Friday, March 13, 2015

The fate of trees: How climate change may alter forests worldwide

Scientists Williams, McDowell and Allen (from left) Rolling Stone photo.

Dr. Nate McDowell, a Los Alamos National Laboratory expert on mechanisms of tree death, is conducting experiments on conifers in the wild. He's erected a series of clear Plexiglas cylinders around individual piƱon pines, and systematically heated and dried them while monitoring their vital signs. Simulating climate conditions for the remainder of the century, McDowell could see in his Plutonian chambers what Park Williams had foreseen. "The Southwest is going to be a grassland, with the occasional rare tree," McDowell says. "It's going to be a different place. And there's reason to think that's the same for big chunks of the world." (Full Story)

Muons probe Fukushima’s ruins

Elena Guardincerri, right, and Shelby Fellows prepare a lead hemisphere inside a muon tomography machine. LANL photo.

Two groups of physicists, including a joint LANL-Toshiba team, are planning to use muons to produce x-ray-like images to pinpoint uranium inside Japan’s crippled Fukushima Daiichi Nuclear power plant.

In units 2 and 3, fuel is likely scattered throughout the core, pressure vessel, and containment vessel. For that more challenging imaging assignment, TEPCO is turning to the Los Alamos team. Work on muon detectors there began in the 1990s, when physicist Christopher Morris led ateam looking for noninvasive ways to inspect nuclear weapons.
 (Full Story)

LANL boosts light-water reactor research
Volume fraction of a bubble phase in fuel rod bundle. LANL image.

Hard on the heels of a five-year funding renewal, modeling and simulation technology developed at Los Alamos National Laboratory as part of the Consortium for the Advanced Simulation of Light Water Reactors (CASL) will now be deployed to industry and academia under a new interinstitutional agreement for intellectual property. (Full Story)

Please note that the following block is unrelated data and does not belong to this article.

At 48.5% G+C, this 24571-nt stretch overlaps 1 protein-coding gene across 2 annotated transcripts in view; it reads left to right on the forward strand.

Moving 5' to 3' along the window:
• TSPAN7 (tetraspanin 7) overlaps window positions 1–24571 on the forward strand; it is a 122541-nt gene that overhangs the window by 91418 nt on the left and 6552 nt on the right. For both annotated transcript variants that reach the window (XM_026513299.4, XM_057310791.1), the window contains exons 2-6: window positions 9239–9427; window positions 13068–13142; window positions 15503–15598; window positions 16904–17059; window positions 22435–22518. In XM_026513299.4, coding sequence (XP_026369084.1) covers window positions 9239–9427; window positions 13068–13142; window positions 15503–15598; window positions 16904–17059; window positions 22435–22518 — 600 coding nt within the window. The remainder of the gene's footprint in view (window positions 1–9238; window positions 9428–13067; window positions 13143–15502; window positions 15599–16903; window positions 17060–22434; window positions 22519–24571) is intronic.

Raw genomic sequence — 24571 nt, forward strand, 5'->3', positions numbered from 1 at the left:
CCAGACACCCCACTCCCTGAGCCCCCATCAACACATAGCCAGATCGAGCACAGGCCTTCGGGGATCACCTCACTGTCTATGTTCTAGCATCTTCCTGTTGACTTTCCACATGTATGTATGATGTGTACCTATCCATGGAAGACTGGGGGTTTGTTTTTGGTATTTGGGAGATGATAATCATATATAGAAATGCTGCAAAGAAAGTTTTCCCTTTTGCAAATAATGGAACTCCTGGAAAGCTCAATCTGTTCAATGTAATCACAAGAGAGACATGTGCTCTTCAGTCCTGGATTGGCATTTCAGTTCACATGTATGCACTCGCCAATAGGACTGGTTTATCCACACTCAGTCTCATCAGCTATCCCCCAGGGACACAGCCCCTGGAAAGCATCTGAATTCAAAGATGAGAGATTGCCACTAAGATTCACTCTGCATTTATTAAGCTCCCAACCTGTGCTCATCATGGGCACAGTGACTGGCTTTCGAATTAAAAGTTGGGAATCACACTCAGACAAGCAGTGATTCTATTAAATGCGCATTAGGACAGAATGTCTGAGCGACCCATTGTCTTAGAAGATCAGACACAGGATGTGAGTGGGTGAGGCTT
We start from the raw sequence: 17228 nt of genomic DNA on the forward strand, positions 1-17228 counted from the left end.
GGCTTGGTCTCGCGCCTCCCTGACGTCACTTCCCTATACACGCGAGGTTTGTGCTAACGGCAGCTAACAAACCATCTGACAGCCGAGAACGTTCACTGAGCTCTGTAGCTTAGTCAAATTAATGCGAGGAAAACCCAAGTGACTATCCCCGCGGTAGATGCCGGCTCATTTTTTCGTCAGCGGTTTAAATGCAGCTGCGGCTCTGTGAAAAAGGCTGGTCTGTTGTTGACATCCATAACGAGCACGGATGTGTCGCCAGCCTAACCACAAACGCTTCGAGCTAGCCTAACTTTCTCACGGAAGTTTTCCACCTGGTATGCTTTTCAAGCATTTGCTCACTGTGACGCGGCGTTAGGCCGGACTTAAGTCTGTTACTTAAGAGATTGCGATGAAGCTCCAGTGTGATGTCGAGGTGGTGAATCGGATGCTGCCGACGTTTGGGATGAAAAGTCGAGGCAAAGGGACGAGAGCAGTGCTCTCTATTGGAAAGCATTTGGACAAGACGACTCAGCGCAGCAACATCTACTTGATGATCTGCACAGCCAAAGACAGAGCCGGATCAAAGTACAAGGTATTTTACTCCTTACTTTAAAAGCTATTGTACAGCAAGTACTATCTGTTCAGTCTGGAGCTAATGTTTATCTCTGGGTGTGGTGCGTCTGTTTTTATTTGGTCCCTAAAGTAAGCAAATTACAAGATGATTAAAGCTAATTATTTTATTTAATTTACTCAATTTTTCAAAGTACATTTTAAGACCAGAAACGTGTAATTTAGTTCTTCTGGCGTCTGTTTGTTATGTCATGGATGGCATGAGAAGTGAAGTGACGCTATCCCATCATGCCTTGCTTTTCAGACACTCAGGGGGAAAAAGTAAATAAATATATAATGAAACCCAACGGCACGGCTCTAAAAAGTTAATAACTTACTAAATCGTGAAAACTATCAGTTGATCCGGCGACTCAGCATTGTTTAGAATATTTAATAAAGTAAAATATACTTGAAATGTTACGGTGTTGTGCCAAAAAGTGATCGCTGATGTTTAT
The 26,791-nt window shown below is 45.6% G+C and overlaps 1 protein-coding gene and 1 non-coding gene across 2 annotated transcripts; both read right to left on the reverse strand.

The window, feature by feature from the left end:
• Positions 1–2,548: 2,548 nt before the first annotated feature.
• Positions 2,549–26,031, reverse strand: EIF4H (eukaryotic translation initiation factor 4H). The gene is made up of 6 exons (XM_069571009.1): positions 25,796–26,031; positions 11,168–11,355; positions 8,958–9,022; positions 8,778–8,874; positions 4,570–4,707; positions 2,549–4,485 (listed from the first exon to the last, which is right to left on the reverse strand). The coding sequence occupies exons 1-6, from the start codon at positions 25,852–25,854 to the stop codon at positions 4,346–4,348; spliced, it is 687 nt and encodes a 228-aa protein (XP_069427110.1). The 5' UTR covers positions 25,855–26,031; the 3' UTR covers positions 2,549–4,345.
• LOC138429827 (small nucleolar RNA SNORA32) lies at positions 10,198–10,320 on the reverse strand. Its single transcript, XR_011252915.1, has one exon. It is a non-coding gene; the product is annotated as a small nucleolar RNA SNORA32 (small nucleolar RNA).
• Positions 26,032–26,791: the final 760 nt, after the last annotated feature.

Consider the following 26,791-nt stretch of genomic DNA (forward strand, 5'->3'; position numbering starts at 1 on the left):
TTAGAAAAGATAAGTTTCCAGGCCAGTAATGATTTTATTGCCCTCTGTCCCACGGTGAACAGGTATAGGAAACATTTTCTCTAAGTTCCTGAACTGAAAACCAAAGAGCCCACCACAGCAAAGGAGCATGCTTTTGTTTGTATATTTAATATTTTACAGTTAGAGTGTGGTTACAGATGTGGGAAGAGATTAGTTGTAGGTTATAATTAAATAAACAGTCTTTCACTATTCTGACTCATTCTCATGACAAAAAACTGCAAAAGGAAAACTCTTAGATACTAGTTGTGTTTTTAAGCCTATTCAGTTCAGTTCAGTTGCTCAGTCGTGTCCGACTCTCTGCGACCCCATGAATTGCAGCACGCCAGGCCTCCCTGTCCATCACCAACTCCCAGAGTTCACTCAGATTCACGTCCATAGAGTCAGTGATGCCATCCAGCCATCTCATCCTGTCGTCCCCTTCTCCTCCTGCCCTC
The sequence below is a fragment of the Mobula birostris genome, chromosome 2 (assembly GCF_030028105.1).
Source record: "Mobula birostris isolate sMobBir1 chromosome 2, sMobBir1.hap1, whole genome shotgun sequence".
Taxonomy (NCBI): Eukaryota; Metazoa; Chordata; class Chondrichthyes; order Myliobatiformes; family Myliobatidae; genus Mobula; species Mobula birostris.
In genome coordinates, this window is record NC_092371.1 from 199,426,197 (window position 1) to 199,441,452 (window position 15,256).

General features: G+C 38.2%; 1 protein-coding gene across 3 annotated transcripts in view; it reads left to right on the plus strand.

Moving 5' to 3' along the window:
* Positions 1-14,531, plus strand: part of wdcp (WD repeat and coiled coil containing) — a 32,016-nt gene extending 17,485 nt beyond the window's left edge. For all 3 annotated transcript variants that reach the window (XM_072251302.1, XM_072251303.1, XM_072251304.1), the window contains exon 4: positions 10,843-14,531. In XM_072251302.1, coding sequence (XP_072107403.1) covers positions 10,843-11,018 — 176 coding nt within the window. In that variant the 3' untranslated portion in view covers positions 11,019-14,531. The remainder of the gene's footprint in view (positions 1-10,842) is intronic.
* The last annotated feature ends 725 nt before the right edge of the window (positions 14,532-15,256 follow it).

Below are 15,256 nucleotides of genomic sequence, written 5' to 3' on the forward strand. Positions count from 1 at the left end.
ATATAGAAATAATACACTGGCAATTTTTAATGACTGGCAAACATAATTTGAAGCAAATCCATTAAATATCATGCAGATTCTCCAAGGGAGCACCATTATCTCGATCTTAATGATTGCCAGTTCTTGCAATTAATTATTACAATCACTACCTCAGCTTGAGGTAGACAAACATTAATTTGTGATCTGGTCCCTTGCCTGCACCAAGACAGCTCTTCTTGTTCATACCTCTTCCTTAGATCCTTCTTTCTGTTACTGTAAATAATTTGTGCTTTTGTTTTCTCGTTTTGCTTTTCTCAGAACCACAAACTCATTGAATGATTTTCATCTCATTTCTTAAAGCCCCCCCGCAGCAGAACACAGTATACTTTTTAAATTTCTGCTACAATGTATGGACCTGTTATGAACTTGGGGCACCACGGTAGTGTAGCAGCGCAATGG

Solar as cheap as coal… Why not cheaper?

Wanyi Nie creates large crystal structures in a glove box.  LANL video.

By the way, if you’d like to see another example of taxpayer-funded low-cost solar cell manufacturing, check out a nifty little video of a new perovskite-based process under way at Los Alamos National Laboratory.

The Los Alamos team was able to resolve that problem and fabricate large-area perovskite solar cells using a “hot casting” method, as neatly described in a video ambitiously titled “SUPER efficient Solar — Low-Cost Solar-Based Global Energy Solution” (Full Story)

LANL provides shoes to Los Alamos Public School students

LANL’s Amanda Martinez, presents coupons for shoes to Dr. Gene Schmidt. LANL photo.
epresentatives from the Community Programs Office provided 10 gift coupons to purchase shoes to Los Alamos Public Schools Superintendent Gene Schmidt, as part of the annual LANL Laces program.

This marks the fourth year that Amanda Martinez on behalf of the Los Alamos National Laboratory Community Programs Office has been a part of the giving program. This year, 162 LANL Laces gift cards were distributed to needy students throughout northern New Mexico. (Full Story)

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